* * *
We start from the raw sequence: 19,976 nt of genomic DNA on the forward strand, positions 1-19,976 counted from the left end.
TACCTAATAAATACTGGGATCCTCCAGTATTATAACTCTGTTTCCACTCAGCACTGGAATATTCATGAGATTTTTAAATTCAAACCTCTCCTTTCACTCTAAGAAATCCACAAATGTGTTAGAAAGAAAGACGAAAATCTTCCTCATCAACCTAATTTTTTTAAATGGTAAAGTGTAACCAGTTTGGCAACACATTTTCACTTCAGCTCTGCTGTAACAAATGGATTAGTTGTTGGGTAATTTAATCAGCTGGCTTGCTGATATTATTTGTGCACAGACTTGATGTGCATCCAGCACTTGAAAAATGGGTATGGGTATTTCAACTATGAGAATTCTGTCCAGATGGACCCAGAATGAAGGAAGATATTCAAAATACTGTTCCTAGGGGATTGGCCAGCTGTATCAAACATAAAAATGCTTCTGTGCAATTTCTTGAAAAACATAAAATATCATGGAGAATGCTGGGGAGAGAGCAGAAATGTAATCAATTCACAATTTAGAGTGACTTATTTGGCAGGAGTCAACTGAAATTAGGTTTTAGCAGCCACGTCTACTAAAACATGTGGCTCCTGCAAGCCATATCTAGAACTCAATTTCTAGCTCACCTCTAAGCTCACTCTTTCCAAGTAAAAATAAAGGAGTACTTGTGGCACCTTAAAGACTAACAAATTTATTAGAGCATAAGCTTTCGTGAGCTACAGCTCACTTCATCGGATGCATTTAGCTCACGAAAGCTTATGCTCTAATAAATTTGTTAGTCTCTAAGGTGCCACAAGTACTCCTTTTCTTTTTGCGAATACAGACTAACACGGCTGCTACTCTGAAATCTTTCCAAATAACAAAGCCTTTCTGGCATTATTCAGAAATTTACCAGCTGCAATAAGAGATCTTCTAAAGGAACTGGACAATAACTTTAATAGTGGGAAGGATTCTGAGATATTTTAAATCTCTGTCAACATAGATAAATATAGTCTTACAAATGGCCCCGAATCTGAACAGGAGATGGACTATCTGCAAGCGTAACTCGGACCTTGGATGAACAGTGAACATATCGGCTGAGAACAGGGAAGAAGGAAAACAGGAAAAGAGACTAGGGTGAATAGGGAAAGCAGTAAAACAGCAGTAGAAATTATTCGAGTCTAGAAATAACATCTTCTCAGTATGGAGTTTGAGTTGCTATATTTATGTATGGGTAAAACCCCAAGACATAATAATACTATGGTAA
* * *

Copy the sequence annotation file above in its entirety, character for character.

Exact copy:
We start from the raw sequence: 19,976 nt of genomic DNA on the forward strand, positions 1-19,976 counted from the left end.
TACCTAATAAATACTGGGATCCTCCAGTATTATAACTCTGTTTCCACTCAGCACTGGAATATTCATGAGATTTTTAAATTCAAACCTCTCCTTTCACTCTAAGAAATCCACAAATGTGTTAGAAAGAAAGACGAAAATCTTCCTCATCAACCTAATTTTTTTAAATGGTAAAGTGTAACCAGTTTGGCAACACATTTTCACTTCAGCTCTGCTGTAACAAATGGATTAGTTGTTGGGTAATTTAATCAGCTGGCTTGCTGATATTATTTGTGCACAGACTTGATGTGCATCCAGCACTTGAAAAATGGGTATGGGTATTTCAACTATGAGAATTCTGTCCAGATGGACCCAGAATGAAGGAAGATATTCAAAATACTGTTCCTAGGGGATTGGCCAGCTGTATCAAACATAAAAATGCTTCTGTGCAATTTCTTGAAAAACATAAAATATCATGGAGAATGCTGGGGAGAGAGCAGAAATGTAATCAATTCACAATTTAGAGTGACTTATTTGGCAGGAGTCAACTGAAATTAGGTTTTAGCAGCCACGTCTACTAAAACATGTGGCTCCTGCAAGCCATATCTAGAACTCAATTTCTAGCTCACCTCTAAGCTCACTCTTTCCAAGTAAAAATAAAGGAGTACTTGTGGCACCTTAAAGACTAACAAATTTATTAGAGCATAAGCTTTCGTGAGCTACAGCTCACTTCATCGGATGCATTTAGCTCACGAAAGCTTATGCTCTAATAAATTTGTTAGTCTCTAAGGTGCCACAAGTACTCCTTTTCTTTTTGCGAATACAGACTAACACGGCTGCTACTCTGAAATCTTTCCAAATAACAAAGCCTTTCTGGCATTATTCAGAAATTTACCAGCTGCAATAAGAGATCTTCTAAAGGAACTGGACAATAACTTTAATAGTGGGAAGGATTCTGAGATATTTTAAATCTCTGTCAACATAGATAAATATAGTCTTACAAATGGCCCCGAATCTGAACAGGAGATGGACTATCTGCAAGCGTAACTCGGACCTTGGATGAACAGTGAACATATCGGCTGAGAACAGGGAAGAAGGAAAACAGGAAAAGAGACTAGGGTGAATAGGGAAAGCAGTAAAACAGCAGTAGAAATTATTCGAGTCTAGAAATAACATCTTCTCAGTATGGAGTTTGAGTTGCTATATTTATGTATGGGTAAAACCCCAAGACATAATAATACTATGGTAA